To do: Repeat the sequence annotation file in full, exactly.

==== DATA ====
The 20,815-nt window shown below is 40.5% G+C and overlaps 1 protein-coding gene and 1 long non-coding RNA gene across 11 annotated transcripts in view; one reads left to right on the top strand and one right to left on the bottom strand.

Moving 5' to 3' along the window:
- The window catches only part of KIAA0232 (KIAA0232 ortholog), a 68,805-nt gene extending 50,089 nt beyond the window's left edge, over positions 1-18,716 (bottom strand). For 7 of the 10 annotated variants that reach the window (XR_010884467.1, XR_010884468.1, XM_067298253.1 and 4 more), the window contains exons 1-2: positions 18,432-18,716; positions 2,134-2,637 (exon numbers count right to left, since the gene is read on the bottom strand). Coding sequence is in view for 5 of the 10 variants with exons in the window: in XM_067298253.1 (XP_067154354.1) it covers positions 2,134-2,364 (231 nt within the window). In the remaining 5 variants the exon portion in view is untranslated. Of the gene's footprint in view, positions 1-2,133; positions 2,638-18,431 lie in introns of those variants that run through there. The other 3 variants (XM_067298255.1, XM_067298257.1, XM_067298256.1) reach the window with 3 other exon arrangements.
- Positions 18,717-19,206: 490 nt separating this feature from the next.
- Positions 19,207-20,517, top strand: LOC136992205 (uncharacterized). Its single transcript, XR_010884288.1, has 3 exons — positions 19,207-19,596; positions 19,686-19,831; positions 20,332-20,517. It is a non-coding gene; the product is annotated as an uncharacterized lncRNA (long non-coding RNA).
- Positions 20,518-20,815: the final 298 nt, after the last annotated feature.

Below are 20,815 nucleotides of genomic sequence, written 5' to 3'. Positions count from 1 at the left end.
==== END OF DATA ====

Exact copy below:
The 20,815-nt window shown below is 40.5% G+C and overlaps 1 protein-coding gene and 1 long non-coding RNA gene across 11 annotated transcripts in view; one reads left to right on the top strand and one right to left on the bottom strand.

Moving 5' to 3' along the window:
- The window catches only part of KIAA0232 (KIAA0232 ortholog), a 68,805-nt gene extending 50,089 nt beyond the window's left edge, over positions 1-18,716 (bottom strand). For 7 of the 10 annotated variants that reach the window (XR_010884467.1, XR_010884468.1, XM_067298253.1 and 4 more), the window contains exons 1-2: positions 18,432-18,716; positions 2,134-2,637 (exon numbers count right to left, since the gene is read on the bottom strand). Coding sequence is in view for 5 of the 10 variants with exons in the window: in XM_067298253.1 (XP_067154354.1) it covers positions 2,134-2,364 (231 nt within the window). In the remaining 5 variants the exon portion in view is untranslated. Of the gene's footprint in view, positions 1-2,133; positions 2,638-18,431 lie in introns of those variants that run through there. The other 3 variants (XM_067298255.1, XM_067298257.1, XM_067298256.1) reach the window with 3 other exon arrangements.
- Positions 18,717-19,206: 490 nt separating this feature from the next.
- Positions 19,207-20,517, top strand: LOC136992205 (uncharacterized). Its single transcript, XR_010884288.1, has 3 exons — positions 19,207-19,596; positions 19,686-19,831; positions 20,332-20,517. It is a non-coding gene; the product is annotated as an uncharacterized lncRNA (long non-coding RNA).
- Positions 20,518-20,815: the final 298 nt, after the last annotated feature.

Below are 20,815 nucleotides of genomic sequence, written 5' to 3'. Positions count from 1 at the left end.